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Hi Brandon. Thanks for taking the time to help me.
My pleasure. Thank you for your question.
I'd like to start with something you said. You said "Obviously I need to cooperate... but how do I proceed?" To be straightforward, it's not so obvious that you want to cooperate. Under ordinary circumstances, a parent will not want to cooperate with an investigation by the Department of Family Services.
DFS is currently conducting an investigation. The purpose of the investigation is to collect evidence to justify intervening to the extent that they believe is appropriate.
I light straightforward .. keep it coming!
You're not the parent. You are the lying, reckless drug addict who is endangering her own children. Anything you say can and likely will be used against you.
It's actually a really good thing that you're asking these questions now. This is the easiest point to change the direction of your case and get the best outcome possible.
I am terrified. My kids are the most important thing to me.
Frankly, the best thing that you can do from both a legal and strategic standpoint is to have all communications to DFS or any other governmental agency go through an attorney. This will ensure not only that your legal interests are protected and that you say the right things, but first that any statements cannot be used against you in court and second that you don't alienate the investigator through non-communication. It's generally better that the parent does not give up the evidence and alienates the investigator than to give up the evidence and make friends with someone who is trying to prove that you aren't a fit parent, but you would ideally want to protect yourself without rubbing anyone the wrong way.
It sounds like you had a reaction with the Xanax and the alcohol. Typically, you would have to do much worse to lose your kids... MUCH worse. But you don't want DFS in your life. You don't want to have to attend court hearings, or court ordered counseling, or have to worry about living outside the home until you've proven yourself, or any number of grossly inconvenient things that can occur in a DFS case.
The expression is that an ounce of prevention is worth a pound of cure. In these matters, that statement couldn't be more true.
What kind of lawyer should I retain? Is it classified under family law?
Yes, the Xanax and the alcohol had an adverse reaction. I do not want DFS in my life. I'm a good parent. My children are my priority.
This field of law is called juvenile dependency law. There are lawyers who practice juvenile dependency law, but if you can't find someone on your own, most family lawyers will either include it as a component of their practice or be able to refer you to someone who practices it. In which Virginia County is this occurring?
Ok, just one moment please.
I am going to refer you to two sources. First, is this document: http://www.loudoun.gov/documents/16/Legal%20Aid%20Referral%20Services_1.pdf
Second, I am going to refer you directly to the Loudoun County Bar Association's President: Penn Bain, 703.777.0242.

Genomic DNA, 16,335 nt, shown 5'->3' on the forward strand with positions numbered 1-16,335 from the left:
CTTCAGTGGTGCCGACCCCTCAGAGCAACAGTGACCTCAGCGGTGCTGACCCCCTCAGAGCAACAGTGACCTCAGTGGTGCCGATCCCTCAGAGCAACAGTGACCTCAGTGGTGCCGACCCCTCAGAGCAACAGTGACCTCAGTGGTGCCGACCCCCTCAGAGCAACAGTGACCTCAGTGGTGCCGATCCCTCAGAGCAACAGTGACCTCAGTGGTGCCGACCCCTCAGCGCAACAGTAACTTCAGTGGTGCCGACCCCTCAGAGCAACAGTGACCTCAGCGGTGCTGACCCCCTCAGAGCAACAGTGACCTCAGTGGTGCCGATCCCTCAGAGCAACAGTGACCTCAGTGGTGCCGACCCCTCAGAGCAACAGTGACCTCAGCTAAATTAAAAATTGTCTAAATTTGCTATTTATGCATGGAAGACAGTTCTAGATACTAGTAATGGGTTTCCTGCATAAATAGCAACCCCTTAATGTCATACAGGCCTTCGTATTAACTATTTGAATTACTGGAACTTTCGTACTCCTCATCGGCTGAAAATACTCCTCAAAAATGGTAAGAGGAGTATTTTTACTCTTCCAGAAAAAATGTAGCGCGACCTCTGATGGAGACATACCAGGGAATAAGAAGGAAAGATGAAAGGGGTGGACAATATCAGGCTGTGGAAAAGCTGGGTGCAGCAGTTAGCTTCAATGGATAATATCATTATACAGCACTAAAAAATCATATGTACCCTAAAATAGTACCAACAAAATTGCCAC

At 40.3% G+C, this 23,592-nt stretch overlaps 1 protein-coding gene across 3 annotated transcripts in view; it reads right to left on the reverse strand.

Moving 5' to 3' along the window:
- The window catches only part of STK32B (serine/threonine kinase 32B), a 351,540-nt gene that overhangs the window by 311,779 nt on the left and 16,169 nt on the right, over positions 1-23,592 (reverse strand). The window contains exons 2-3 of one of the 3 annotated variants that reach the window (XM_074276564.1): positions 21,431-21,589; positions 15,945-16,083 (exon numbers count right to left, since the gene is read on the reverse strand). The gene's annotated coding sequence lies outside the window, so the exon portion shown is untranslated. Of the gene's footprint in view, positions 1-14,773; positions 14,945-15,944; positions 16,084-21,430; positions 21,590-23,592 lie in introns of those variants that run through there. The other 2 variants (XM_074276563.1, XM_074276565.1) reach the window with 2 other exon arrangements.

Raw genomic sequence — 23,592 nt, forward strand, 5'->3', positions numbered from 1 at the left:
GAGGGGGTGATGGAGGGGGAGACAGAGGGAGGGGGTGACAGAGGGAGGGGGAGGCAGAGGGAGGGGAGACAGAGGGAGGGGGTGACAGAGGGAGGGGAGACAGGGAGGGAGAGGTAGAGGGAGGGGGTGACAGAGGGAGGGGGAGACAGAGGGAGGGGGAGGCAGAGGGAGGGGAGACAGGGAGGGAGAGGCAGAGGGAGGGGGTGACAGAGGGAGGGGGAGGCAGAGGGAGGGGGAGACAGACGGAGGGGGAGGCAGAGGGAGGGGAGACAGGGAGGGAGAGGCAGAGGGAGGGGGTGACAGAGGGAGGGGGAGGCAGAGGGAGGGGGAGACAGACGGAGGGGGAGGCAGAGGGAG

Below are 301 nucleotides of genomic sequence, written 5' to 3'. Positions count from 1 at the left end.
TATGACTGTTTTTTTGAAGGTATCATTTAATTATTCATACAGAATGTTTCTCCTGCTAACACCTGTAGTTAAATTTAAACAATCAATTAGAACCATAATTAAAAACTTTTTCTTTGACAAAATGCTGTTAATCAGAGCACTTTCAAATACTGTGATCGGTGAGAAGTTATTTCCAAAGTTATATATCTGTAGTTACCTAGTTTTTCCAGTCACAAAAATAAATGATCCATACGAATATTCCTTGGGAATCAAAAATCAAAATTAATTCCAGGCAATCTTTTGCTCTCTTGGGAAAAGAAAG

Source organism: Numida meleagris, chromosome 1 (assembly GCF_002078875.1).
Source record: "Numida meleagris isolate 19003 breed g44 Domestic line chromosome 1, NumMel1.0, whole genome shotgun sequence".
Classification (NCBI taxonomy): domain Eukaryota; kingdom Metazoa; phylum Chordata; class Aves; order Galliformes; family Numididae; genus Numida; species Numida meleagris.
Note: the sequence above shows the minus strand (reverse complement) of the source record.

I can't say that Mr. Bain is able to refer you to someone, but I'm giving you his information in case you can't find someone through the first link.
Ok. Thank you. XXXXX have found counsel, How should I expect them to proceed?
They will likely interview you and then want to manage your communications with DFS. Hopefully, that will be the extent of the involvement that will be needed.
would it be prudent to ask my doctors to start drafting their letters? Should I expect the attorney to come to the DFS meeting with me?
Those are questions of strategy, and because every case is different, this information should not be construed as complete or advice without consulting in person with legal counsel. That said, it would ordinarily serve no purpose to have anyone start formulating any sort of written documentation unless it is favorable and the witness' future availability is in question. I would expect that the attorney would not have you meet with DFS at all. It might be necessary to give or receive some communications with DFS, and the attorney's primary function would be to make and receive those communications on your behalf.
O .. Ok. I assumed I would have to meet with them. So glad I asked. and that makes sense regarding the written documentation.
Thank you for your time tonight
and for all the information
My pleasure. Did you have any other question?
You have a crystal ball? I'd like to know my outcome!
No Sir, I do not. Thank you.
Well, I can't help you much there, but I can tell you that this could have happened with a heroin needle stuck in your arm and you could still get your kids back. Although every situation is different, you're taking some positive steps to help minimize DFS's involvement in your family's life. You just need to know that DFS can only act without the court if there is an emergency, and even then it is extremely temporary. For most everything, they have to get a court's order, which is why it's important to view any information that you give out as potential evidence.
There's a right to remain silent, and that right is designed to protect the innocent. Normally, a parent will want to exercise that right to remain silent, so it's important to have an attorney guide and assist at this critical stage of the process. What happens now could have a significant impact on how inconvenienced and distressed you are in the future, even if you're not at high-risk for losing your kids.
So my crystal ball says that one way or another, this will all be water under the bridge 12 months from now, but you still want to be proactive to ensure that you get the best outcome possible.
I like your crystal ball. Thanks so much Brian! Have a nice evening!
My pleasure, and I wish you the best.